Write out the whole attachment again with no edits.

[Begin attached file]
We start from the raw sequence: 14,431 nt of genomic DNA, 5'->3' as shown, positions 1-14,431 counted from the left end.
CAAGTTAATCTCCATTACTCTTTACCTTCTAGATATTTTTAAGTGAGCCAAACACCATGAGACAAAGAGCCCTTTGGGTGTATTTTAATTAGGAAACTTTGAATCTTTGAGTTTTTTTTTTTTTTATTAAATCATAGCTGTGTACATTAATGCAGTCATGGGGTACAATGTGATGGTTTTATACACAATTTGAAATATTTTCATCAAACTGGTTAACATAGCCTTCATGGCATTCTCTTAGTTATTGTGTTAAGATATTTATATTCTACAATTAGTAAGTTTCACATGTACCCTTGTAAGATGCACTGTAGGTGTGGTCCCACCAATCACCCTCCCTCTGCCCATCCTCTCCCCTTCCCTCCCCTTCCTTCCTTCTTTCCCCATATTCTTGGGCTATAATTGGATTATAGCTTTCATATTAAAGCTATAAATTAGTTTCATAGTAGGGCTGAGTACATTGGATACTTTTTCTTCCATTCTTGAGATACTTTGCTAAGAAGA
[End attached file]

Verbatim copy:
We start from the raw sequence: 14,431 nt of genomic DNA, 5'->3' as shown, positions 1-14,431 counted from the left end.
CAAGTTAATCTCCATTACTCTTTACCTTCTAGATATTTTTAAGTGAGCCAAACACCATGAGACAAAGAGCCCTTTGGGTGTATTTTAATTAGGAAACTTTGAATCTTTGAGTTTTTTTTTTTTTTATTAAATCATAGCTGTGTACATTAATGCAGTCATGGGGTACAATGTGATGGTTTTATACACAATTTGAAATATTTTCATCAAACTGGTTAACATAGCCTTCATGGCATTCTCTTAGTTATTGTGTTAAGATATTTATATTCTACAATTAGTAAGTTTCACATGTACCCTTGTAAGATGCACTGTAGGTGTGGTCCCACCAATCACCCTCCCTCTGCCCATCCTCTCCCCTTCCCTCCCCTTCCTTCCTTCTTTCCCCATATTCTTGGGCTATAATTGGATTATAGCTTTCATATTAAAGCTATAAATTAGTTTCATAGTAGGGCTGAGTACATTGGATACTTTTTCTTCCATTCTTGAGATACTTTGCTAAGAAGA